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Glass or 'Steam', what's your preference?

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FSX planes give us so many options now, it's amazing. The only 'glass' we had when I learned to fly was the plexiglass, so I have been a reluctent student of the new glass cockpits. However with all the 'NG' type planes coming to market for FSX, I have had to force myself to learn FMC's, G1000's etc.I still like the older planes but am slowly becomming more of a 'glass guy', but I'm not sure I like it. It seems to me going to glass transitions us from being a pilot to being a 'systems monitor', and it's not quite as much funWhat do others prefer?

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Both. I enjoy the frame rate of a well-programmed acft with steam gauges. But I also enjoy learning the G1000 like yourself, or any other PFD/MFD systems etc

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FSX planes give us so many options now, it's amazing. The only 'glass' we had when I learned to fly was the plexiglass, so I have been a reluctent student of the new glass cockpits. However with all the 'NG' type planes coming to market for FSX, I have had to force myself to learn FMC's, G1000's etc.I still like the older planes but am slowly becomming more of a 'glass guy', but I'm not sure I like it. It seems to me going to glass transitions us from being a pilot to being a 'systems monitor', and it's not quite as much funWhat do others prefer?
I prefer "Steam" gauges for hand flying GA aircraft.I'm not a glass guy per se, so about all I can say is I believe the Analog indicators are a bit more natural to "gauge" than digital readouts wildly incrementing/decrementing. And nobody needs to fly precisely 52kts. For example,VSI: Needle above or below 0?ASI: In the White zone for flaps?Altimeter: Needle steady for trimmed flight?Knowing the various failure modes of the steam instruments is also helpful, rather than a simple black screen of death. Thinking real world a bit.On the other side of the fence, a GPS map beats using 2 VORs to chart your location any day of the week.Bottom line here, you will become accustom to the manner of flying the plane in no time.

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In the real world, I'd probably like glass gauges - I'm not a pilot IRL, but I enjoy car electronics, and electronics in general.In the sim I strongly prefer glass gauges for two reasons - first, as others have noted, they usually don't drag down performance, and second, they're much easier to read. The small size of glass gauges in the virtual cockpit makes reading them a challenge. True, you can use larger-scale popups, but that clutters up the screen and gets complicated to manage.Finally - and this applies to both the sim and real life - there's a lot of information available in analog presentations that isn't there in digital. The hands of an altimiter tell you more at a glance than the altitude readout tape on a glass gauge (in the same way, an analog clock tells you more at a glance than a digital clock). Of course there are tradeoffs - a glass gauge can merge several different gauges into a single display. But steam can be useful and informative. It's got charm, too, but that's another matter.Good thread - will be interested to see what others say.Alan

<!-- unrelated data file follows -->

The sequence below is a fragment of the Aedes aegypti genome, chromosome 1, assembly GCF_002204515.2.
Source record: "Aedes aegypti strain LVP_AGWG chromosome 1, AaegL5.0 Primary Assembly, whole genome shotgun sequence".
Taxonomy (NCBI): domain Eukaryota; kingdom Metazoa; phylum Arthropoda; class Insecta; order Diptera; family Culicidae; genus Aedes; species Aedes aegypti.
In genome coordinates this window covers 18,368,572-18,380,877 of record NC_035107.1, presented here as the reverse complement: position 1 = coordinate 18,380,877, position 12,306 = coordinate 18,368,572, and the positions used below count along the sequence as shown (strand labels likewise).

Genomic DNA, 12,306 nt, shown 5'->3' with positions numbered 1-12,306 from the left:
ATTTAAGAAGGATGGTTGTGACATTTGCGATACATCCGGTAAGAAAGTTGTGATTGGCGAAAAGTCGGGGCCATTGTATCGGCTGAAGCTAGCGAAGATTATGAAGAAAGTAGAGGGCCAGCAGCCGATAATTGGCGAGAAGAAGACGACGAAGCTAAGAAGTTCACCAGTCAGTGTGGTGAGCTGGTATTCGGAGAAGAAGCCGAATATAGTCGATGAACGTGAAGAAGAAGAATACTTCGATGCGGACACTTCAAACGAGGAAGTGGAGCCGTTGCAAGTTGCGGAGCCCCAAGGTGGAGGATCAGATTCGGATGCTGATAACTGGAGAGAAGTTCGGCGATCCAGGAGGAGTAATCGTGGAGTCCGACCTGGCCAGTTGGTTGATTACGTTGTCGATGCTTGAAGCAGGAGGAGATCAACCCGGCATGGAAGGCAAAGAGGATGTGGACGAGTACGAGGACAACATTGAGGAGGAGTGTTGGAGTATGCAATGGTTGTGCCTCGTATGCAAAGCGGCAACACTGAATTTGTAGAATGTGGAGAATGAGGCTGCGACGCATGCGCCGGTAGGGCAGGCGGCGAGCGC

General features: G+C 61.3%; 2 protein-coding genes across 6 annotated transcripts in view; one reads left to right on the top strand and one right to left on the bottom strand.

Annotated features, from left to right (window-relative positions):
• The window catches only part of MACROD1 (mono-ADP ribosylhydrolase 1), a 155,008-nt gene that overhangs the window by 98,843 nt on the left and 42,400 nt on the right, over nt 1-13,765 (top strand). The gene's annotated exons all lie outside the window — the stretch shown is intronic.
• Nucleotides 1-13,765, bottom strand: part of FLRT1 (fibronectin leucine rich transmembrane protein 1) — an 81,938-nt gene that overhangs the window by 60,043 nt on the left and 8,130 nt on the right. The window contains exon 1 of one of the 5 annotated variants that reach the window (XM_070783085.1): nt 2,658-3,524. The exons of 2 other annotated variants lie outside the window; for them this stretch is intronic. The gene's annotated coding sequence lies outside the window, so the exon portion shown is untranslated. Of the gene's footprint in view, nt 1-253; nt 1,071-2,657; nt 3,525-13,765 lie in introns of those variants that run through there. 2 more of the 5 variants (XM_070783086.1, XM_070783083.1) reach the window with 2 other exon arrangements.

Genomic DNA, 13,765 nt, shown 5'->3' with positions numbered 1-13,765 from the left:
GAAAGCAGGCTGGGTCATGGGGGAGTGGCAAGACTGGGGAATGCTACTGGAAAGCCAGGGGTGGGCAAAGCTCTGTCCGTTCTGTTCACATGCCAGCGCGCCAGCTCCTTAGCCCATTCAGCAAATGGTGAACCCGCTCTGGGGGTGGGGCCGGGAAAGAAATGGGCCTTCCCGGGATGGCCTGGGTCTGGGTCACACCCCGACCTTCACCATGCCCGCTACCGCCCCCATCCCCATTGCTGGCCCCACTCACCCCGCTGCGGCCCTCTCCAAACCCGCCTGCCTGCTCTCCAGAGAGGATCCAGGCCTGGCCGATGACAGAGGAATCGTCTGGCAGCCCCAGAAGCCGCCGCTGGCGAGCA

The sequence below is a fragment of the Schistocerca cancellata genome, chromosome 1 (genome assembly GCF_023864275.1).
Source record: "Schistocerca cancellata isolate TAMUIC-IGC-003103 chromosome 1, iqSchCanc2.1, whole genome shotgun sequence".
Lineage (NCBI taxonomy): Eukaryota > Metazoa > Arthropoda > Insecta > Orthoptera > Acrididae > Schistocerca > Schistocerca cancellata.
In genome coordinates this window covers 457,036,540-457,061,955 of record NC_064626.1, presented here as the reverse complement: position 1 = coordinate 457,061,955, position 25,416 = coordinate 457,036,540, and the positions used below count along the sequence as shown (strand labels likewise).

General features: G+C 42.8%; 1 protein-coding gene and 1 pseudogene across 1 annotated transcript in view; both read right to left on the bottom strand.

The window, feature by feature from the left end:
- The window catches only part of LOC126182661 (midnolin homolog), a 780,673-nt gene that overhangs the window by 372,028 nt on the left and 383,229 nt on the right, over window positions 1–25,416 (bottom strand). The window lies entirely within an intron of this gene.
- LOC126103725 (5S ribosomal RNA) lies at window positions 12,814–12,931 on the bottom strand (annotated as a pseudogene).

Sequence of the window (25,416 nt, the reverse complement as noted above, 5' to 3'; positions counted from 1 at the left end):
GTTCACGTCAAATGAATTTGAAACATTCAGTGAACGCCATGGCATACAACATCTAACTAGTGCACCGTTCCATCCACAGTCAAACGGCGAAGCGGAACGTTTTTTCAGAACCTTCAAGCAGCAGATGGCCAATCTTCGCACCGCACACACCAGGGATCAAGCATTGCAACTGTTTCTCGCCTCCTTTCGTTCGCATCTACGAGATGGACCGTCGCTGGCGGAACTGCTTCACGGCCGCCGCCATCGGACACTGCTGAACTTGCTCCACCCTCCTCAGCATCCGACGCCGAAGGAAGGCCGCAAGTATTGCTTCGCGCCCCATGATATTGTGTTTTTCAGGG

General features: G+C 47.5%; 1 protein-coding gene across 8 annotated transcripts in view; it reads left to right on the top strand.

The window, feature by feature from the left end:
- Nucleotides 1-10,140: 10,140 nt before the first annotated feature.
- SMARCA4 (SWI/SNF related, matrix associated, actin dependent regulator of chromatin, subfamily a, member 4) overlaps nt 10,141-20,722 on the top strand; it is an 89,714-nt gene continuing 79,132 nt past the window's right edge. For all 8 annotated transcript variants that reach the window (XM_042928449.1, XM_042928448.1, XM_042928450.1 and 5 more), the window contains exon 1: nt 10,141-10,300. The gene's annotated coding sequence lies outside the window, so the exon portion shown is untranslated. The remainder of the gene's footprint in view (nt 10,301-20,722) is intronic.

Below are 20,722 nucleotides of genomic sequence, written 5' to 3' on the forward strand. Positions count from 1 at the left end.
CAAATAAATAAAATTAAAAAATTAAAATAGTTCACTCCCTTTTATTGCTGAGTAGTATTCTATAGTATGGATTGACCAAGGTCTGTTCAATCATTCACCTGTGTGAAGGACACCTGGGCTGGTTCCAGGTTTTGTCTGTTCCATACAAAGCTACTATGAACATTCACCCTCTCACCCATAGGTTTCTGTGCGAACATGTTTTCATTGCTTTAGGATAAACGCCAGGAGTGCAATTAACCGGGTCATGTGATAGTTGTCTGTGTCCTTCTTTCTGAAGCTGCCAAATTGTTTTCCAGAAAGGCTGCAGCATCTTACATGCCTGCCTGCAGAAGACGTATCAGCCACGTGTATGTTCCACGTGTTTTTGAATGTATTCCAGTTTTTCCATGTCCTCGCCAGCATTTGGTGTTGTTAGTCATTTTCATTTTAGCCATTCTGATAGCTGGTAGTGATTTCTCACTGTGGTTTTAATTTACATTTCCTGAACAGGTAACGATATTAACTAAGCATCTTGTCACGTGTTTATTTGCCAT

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Depends on the aircraft, and how it will be flown. For a big, fast, multi-engine airplane, where IFR flying is the norm, Glass is better..For light GA, VFR flying, steam is best, because glass is overkill, and if you take that glass cockpit IFR, it's too many egss in one basket.

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In the FSX/FS9 - I still prefer either analog or older generation glass. Not only it looks better but it isalso a lot smoother.Unfortunately there is nothing yet for me within FSX that could give me the fidelity/performance of the G1000 that I want - so I stay away from it. If I want to practice and learn G1000 - I use Garmin's PC trainer.In real life - I flew SR22 with G1000 - absolute Heaven.

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Away from the question of in-sim performance (which means steam for me in FSX with a couple of exceptions) there's simply no substitute for the situational awareness that a competent glass installation can give you. While you have to learn to read the Basic Six, and interpolate what they are telling you, the far more intuitive display and vast information potential of glass is simply a different league. Being firmly attuned to both analogue and digital in the real world, the screen presence of LCD displays and the manner in which they can overly information in a relevant and timely fashion is hugely informative for me. Their only limitation is that they are capable of providing far more information than the average pilot can assimilate, and they really only come to the fore when used with a sophisticated autopilot and the pilot can act as a `systems monitor` in the manner of an airline pilot (although modern GA with the Garmin or Avidyne systems is quite capable of providing more flight information than even a seasoned airline pilot might be used to).One might argue that with a basic six one has to learn to dial in the information, whereas with glass one must learn to dial out the unnecessary... same recalibration as was required in the step from biplane to retractable monoplane.As the `downgraded` systems work their way down the GA market, they are increasingly establishing that less is more, and with Highway In The Sky (HITS) due to provide a simple, clear flight-routeing system integrating graphics and informatics in a more easily interpreted format, I am sure we will see that Glass is Good, even for the most simple of GA. Power requirements are less, maintenance requirements are lower, backup systems are triplicated or even better, resistance to harsh environments far, far higher. Add the weight advantage and reduction in the depth of the behind-panel systematics and inherent reliability of digital technology in harsh environments and you create much better opportunities for rendition than heretofore, although very few manufacturers have delved beyond the `TV screen` mentality thus far.